Champions of equal rights are celebrating the repeal of "don't ask, don't tell" (DADT). Upon signing the bill into law last month, President Obama gave a passionate speech about justice, fairness, and equal rights for all, declaring that eliminating barriers to homosexuals' service in uniform increases national security. Supporters of repeal testified that integrating gay soldiers followed the path of ending military discrimination against African-Americans and women. They rejected the claim that units are most effective and cohesive if they are all alike, which has usually meant white male heterosexuals.
But their winning arguments did not signal a final victory for equal opportunity and diversity in the US military. That's because American women are still restricted from serving in more than 220,000 positions. This is not due to any law passed by Congress but rather a longstanding Department of Defense policy that was last updated 17 years ago.
It's not just infantry positions – women are barred from serving in artillery, tanks, special forces, combat engineering, and other "ground combat" specialties. They also cannot serve in support positions (medical, logistics, administrative, intelligence, etc.) in any combat unit below the brigade level. And despite the realities of how they are employed every day in Iraq and Afghanistan, they cannot be "assigned" to combat support units that routinely "collocate" with ground combat units.
Women now make up 14.6 percent of the US military. Since 2001, more than 255,000 women have been deployed to the wars in Afghanistan and Iraq, where more than 120 have been killed and almost 700 wounded. Many women have earned combat awards for valor – including two Silver Stars. Women are killing the enemy, saving lives, and showing great bravery and valor in combat conditions. They are also crucial for searching local women and children for weapons at checkpoints and during raids, and engaging with the female population as part of counterinsurgency strategy.
An outdated, confusing technicality
Yet the Army is gaming the restrictions by assigning women to permissible positions, but attaching them to combat units to get the mission done. The current policy is a legal fiction, which not only degrades combat efficiency, effectiveness, and flexibility, but confuses military commanders.
Almost all the arguments against homosexuals serving openly in the military have been used to keep these 220,000 positions closed to women: Their presence will disrupt cohesion; there will be insurmountable privacy issues; there will be sexual tensions; they don't (as a class) have what it takes. Courts usually don't meddle in the business of military affairs, but last September, US District Court Judge Virginia Phillips decided such arguments were baseless for restrictions on homosex-uals in the military. The secretary of Defense, the chairman of the Joint Chiefs of Staff, Congress, and the president agreed. With this historic change, there are no more legitimate arguments for keeping qualified women out of any position in the military. Especially in a time of war, we need to pick the best "man" for every job, even if she is a woman.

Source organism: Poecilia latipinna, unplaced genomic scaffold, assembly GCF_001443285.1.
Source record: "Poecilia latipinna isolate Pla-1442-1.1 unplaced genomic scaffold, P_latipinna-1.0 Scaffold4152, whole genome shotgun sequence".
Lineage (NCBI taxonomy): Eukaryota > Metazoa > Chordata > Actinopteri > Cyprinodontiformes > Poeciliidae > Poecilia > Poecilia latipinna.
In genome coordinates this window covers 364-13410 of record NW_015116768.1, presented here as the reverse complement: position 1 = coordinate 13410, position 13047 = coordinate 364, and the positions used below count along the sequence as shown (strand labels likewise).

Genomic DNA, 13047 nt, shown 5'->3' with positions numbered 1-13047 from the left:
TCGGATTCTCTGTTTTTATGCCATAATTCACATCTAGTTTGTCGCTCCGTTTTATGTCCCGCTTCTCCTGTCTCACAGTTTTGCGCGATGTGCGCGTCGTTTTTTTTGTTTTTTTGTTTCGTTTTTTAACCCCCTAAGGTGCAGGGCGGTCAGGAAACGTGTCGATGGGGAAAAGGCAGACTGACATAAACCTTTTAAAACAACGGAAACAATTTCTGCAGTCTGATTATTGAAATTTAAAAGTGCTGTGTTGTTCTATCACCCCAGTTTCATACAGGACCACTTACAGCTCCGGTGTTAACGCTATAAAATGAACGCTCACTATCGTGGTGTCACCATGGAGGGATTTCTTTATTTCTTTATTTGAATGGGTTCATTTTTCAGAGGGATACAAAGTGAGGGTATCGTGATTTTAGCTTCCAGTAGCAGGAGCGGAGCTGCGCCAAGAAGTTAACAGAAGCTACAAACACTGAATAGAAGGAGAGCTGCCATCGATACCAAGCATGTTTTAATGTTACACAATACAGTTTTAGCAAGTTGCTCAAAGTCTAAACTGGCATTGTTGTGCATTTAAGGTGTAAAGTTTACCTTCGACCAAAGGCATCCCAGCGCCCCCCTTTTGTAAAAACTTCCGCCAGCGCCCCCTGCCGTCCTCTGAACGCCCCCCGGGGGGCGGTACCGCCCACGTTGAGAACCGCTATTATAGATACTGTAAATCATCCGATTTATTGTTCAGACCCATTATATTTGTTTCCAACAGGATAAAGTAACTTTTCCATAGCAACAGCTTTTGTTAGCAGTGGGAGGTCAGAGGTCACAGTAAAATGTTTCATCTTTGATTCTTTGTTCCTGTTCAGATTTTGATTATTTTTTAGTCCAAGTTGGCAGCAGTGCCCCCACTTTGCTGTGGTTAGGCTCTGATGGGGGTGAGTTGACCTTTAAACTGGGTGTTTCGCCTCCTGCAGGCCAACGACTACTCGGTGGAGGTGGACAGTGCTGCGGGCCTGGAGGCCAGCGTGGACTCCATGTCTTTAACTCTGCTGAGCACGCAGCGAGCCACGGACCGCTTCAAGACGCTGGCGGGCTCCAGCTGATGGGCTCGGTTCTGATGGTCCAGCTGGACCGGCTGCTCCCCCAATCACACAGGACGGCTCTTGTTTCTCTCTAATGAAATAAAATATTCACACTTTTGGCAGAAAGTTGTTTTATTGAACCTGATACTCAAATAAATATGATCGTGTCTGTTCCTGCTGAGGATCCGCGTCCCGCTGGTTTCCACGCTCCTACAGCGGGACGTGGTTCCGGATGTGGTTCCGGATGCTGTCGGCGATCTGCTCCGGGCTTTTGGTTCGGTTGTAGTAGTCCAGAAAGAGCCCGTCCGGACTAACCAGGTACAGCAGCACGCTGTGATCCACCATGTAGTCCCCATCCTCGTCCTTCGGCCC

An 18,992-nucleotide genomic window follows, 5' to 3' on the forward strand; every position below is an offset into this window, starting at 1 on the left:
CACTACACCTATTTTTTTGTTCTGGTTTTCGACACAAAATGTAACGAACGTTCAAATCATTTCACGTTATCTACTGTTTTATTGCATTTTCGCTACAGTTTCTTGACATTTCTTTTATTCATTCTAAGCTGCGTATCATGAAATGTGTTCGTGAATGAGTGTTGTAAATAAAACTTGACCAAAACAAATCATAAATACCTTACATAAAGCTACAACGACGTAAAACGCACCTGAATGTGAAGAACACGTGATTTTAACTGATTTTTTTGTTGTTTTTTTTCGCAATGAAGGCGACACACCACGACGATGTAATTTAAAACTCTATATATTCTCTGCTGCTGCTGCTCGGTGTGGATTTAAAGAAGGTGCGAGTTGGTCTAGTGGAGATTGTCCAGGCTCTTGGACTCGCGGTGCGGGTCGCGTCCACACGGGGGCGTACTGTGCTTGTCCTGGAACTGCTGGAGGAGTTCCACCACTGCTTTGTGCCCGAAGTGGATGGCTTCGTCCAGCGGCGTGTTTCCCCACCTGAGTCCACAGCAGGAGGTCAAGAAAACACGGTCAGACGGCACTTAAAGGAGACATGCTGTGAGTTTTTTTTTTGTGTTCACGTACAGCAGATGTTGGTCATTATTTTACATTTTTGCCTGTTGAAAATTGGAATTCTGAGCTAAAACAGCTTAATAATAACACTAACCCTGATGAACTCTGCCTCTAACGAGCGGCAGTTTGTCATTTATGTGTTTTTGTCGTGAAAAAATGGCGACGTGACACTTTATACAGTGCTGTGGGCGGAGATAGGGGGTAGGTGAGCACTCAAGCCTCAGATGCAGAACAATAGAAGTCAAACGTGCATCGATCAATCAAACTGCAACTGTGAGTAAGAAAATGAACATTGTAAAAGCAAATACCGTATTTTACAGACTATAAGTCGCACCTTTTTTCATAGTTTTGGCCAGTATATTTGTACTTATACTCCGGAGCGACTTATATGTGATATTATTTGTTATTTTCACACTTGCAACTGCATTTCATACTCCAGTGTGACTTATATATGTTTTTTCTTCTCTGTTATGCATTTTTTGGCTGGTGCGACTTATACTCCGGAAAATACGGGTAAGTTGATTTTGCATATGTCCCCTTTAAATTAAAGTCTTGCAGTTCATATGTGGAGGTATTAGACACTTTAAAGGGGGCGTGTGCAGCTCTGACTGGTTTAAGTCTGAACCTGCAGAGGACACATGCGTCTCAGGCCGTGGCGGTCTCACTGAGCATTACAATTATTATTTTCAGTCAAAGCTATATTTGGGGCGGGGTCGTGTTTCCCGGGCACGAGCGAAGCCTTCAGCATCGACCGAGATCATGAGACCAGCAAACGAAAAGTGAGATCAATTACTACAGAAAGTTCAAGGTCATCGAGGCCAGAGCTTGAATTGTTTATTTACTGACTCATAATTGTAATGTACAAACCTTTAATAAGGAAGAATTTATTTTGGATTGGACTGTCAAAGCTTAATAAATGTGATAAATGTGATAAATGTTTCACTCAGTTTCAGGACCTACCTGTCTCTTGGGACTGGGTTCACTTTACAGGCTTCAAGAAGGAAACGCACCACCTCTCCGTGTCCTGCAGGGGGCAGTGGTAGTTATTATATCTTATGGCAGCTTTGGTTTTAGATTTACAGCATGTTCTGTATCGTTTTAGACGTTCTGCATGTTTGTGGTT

Momentum for a shift
Momentum for this shift has been building.
During Mr. Obama's campaign, his national security spokesperson stated: "Women are already serving in combat [in Iraq and Afghanistan] and the current policy should be updated to reflect realities on the ground. Barack Obama would consult with military commanders to review the constraints that remain."
Last October, Chairman of the Joint Chiefs of Staff Adm. Mike Mullen declared: "It's very important that we take a look at what we've learned in these wars and … whether we should evaluate those policies. Battle is nowhere and it is everywhere right now; everyone is in a combat zone. We've got to understand what that means and roll it into the future."
The future may come quickly. This month, a special commission of current and retired military officers established by Congress recommended that women should be allowed to serve fully in combat. The Pentagon will review the commission's final report in March, but Obama and Defense Secretary Robert Gates can start working to bring down the barriers now.
Before signing the repeal of DADT, Obama declared: "We are a nation that welcomes the service of every patriot. We are a nation that believes that all men and women are created equal. These are the ideals that generations have fought for. These are the ideals we uphold today."
With the performance of women warriors in Iraq and Afghanistan as a backdrop and with the repeal of DADT fresh in their minds, Obama and Secretary Gates must affirm the commission's report and notify Congress that they will rescind the remaining restrictions on women in uniform.
Martha McSally is a retired Air Force colonel. She was the first woman to fly a fighter aircraft in combat and the first to command a fighter squadron. She is a professor of national security studies at the George C. Marshall Center in Garmisch, Germany. The views expressed here are her own.